Third (Big) Step: comprehensive energy audit

In conjunction with the new stove, Vineyard Alternative Heating advised that I get a comprehensive home energy audit. The audit by Adam Hayes, then one of the few trained energy auditors on the Island, was so impressive that I subsequently received training to become an energy auditor and energy rater and now provide this service.

An energy audit includes a blower door test, the only reliable way to measure air leakage into the house and locate the leaky spots. A fan device is inserted into an exterior door and blows air out (depressurizes the home) so that it is easier to feel where air is leaking in. Then there is an assessment of the location and adequacy of insulation, and an assessment of the efficiency of mechanical equipment such as the water heater, along with the electrical metering of appliances and electronics.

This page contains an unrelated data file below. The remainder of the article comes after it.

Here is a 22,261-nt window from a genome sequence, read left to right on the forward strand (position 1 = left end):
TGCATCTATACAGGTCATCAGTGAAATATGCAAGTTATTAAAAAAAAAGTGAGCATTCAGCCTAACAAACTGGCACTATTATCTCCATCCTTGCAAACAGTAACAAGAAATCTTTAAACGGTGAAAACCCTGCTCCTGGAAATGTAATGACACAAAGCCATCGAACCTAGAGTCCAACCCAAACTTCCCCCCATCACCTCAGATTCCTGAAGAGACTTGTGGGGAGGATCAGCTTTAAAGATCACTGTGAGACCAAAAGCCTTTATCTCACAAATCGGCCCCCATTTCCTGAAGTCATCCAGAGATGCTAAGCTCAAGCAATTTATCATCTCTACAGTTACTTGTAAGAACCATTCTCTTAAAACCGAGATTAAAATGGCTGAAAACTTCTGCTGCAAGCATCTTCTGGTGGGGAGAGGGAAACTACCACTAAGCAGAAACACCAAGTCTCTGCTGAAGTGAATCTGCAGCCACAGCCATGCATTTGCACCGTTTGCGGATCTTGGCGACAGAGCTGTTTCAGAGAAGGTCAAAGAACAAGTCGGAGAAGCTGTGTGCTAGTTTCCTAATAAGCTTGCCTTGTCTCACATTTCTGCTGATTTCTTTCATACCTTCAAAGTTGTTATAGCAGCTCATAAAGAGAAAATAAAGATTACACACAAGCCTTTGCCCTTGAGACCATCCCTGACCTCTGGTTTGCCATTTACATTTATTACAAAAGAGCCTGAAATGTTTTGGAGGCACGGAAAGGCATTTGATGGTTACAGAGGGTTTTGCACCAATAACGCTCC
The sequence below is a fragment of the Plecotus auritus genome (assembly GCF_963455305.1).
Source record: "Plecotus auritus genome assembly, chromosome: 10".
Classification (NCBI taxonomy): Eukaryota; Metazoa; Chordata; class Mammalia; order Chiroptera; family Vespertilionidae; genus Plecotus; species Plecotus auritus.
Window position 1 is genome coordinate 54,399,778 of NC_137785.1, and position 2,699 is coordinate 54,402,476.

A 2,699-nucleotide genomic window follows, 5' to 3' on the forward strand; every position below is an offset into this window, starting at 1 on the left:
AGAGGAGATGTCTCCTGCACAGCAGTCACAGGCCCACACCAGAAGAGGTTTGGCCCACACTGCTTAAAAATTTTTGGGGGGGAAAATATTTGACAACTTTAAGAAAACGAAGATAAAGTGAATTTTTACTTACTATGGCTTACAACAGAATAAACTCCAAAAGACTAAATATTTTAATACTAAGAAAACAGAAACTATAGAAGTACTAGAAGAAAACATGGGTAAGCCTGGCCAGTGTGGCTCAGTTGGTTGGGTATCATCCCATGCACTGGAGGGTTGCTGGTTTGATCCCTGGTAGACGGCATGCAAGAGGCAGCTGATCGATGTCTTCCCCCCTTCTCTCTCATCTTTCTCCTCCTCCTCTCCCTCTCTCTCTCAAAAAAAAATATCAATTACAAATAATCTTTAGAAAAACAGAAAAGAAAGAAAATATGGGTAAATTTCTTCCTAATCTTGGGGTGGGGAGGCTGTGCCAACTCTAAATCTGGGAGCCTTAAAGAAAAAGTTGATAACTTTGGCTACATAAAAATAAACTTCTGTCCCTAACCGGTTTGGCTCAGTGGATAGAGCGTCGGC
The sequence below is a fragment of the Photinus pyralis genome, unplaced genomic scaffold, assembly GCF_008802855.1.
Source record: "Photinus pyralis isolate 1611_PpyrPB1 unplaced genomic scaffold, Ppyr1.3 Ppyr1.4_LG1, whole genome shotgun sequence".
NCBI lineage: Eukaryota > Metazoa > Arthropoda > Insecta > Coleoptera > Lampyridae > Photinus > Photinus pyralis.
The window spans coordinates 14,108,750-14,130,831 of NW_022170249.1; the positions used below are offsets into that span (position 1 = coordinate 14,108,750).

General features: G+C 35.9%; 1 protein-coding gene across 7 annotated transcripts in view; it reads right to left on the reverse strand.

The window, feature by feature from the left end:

An energy audit generates a list, or map, of the leaks and a prioritized list of improvements, starting with those problem areas that can be most easily corrected at the least expense for the greatest benefit — the “low hanging fruit” — and most homes have more of it than their owners realize. The list also includes more significant improvements, with bigger price tags and/or potential for disruption, that might take longer to pay back in energy savings. You might think your problem is old windows and the high cost of replacement causes you to throw up your hands, but a blower door test might show that you could make cost-effective progress by plugging small leaks and leaving the expensive window project for later.

How did the energy audit turn out for Mr. Hepler, and what did he do with the results? What would an energy audit reveal at your house, and what might you do? Part two of Mr. Hepler’s helpful essay follows:

Greening Martha: A case study: how to make a plan for energy efficiency at your house

By Larry Hepler

Part Two